## Clients

The formula for calculating NTP server client load is:

```Number of clients supported = (packets per second) X (number of seconds between the poll interval of the clients)
```

Our servers support 7500 packets per second each and our research seems to show the number of seconds between poll intervals is as follows:

• for Unices, including OSX, the man page for ntp.conf says the default is between 64s and 1024s
• for Windows XP and Vista (and probably 7) the default is 900s
• for Windows 2000 it is 28,800s so not worth bothering about

So if we use the worst case of 64s for Unix, which our testing shows is the normal interval, and if we assume a 75%/25% (5250/1750) split of Windows to Unix we get

```Windows clients = 5250 x 900 = 4,725,000
Unix clients = 1750 x 64 = 112,000
```

which is probably enough for NZ and the Pacific islands since not everyone is going to use our service.

A different way to calculate load is if we assume that the maximum number of Windows clients we could support is say 2 million, then the number of qps that uses is 2222, leaving 4778, which supports 305,792 Unix clients.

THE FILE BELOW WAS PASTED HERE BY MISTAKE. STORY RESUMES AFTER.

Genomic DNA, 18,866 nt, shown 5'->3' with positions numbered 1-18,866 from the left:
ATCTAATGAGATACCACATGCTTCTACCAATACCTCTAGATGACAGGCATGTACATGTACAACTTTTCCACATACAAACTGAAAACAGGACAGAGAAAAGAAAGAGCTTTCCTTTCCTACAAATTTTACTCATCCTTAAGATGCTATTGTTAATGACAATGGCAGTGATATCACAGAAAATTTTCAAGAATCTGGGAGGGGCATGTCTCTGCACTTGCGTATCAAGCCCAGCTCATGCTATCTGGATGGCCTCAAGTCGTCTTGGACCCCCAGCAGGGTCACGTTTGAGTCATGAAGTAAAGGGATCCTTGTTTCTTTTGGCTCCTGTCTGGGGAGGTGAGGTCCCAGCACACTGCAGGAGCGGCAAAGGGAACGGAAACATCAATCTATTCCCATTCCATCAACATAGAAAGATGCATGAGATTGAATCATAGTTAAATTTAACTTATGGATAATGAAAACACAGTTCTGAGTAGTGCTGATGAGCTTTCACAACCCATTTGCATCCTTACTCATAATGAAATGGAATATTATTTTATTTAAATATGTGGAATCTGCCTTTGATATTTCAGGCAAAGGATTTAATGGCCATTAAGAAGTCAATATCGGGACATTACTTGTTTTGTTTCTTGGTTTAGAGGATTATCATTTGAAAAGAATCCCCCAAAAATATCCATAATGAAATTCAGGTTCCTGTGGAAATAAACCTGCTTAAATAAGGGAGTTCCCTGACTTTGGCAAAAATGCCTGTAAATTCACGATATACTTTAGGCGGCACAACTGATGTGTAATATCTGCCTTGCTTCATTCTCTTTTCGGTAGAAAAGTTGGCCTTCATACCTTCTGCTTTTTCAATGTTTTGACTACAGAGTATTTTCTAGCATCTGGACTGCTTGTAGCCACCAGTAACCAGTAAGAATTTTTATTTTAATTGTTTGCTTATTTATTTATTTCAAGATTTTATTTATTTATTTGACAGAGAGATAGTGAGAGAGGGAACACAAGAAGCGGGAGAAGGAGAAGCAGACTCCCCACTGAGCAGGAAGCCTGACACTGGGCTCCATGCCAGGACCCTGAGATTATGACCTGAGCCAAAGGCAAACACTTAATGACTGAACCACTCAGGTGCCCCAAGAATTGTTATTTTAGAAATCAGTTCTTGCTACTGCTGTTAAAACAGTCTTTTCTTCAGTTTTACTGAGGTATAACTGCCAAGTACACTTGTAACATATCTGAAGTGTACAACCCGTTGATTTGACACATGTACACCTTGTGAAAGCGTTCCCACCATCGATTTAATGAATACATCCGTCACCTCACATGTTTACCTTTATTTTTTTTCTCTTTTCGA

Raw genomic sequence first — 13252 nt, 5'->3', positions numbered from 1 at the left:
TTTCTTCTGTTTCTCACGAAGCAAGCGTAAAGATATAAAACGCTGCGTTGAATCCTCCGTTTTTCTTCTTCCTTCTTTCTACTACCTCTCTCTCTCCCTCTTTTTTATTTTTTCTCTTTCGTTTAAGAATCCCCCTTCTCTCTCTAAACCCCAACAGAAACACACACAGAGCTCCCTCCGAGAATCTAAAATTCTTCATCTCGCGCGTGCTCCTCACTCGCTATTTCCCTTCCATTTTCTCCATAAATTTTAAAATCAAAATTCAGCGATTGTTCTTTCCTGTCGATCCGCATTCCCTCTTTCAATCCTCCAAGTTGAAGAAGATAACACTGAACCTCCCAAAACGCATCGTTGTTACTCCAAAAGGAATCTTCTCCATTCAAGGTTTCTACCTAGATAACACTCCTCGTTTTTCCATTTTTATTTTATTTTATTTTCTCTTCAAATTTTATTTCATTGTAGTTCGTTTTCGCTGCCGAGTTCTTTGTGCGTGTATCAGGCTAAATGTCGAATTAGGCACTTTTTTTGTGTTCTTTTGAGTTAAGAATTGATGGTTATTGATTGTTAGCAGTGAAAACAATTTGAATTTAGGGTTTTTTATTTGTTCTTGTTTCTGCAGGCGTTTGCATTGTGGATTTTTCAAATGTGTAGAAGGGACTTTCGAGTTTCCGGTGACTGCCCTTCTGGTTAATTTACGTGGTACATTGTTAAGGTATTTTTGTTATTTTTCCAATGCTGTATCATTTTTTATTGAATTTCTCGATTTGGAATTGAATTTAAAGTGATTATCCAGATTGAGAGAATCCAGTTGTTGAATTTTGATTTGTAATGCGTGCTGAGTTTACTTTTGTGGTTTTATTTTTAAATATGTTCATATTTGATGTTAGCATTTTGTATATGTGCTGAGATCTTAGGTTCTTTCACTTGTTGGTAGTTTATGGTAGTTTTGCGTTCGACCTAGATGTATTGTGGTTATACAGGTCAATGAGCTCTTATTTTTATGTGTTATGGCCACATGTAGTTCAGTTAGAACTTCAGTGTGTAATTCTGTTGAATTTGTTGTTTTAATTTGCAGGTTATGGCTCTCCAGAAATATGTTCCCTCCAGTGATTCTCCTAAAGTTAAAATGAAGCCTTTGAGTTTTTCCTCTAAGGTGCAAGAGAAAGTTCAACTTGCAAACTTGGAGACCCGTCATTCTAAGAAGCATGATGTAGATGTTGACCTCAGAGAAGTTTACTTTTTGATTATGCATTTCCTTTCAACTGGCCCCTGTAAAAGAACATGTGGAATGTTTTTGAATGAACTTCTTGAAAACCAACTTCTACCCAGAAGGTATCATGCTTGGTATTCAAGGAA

Both these calculations assume that each client talks to every server, which certainly seems the way our clients work. So with three servers there is no scaling effect but when we add more servers there will be as most people should not use more than three.

## Bandwidth

Using the maximum NTP packet size of 128 bytes then 7500 packets per second gives 0.92Mb/s, which is not enough for us to worry that much about.

## Wire-speed devices

If a device could handle NTP packets at wire speed then on a 100Mb/s link it can handle 102,400 128 byte packets per second, which equates to 6,553,600 Unix boxes or 92,160,000 Windows boxes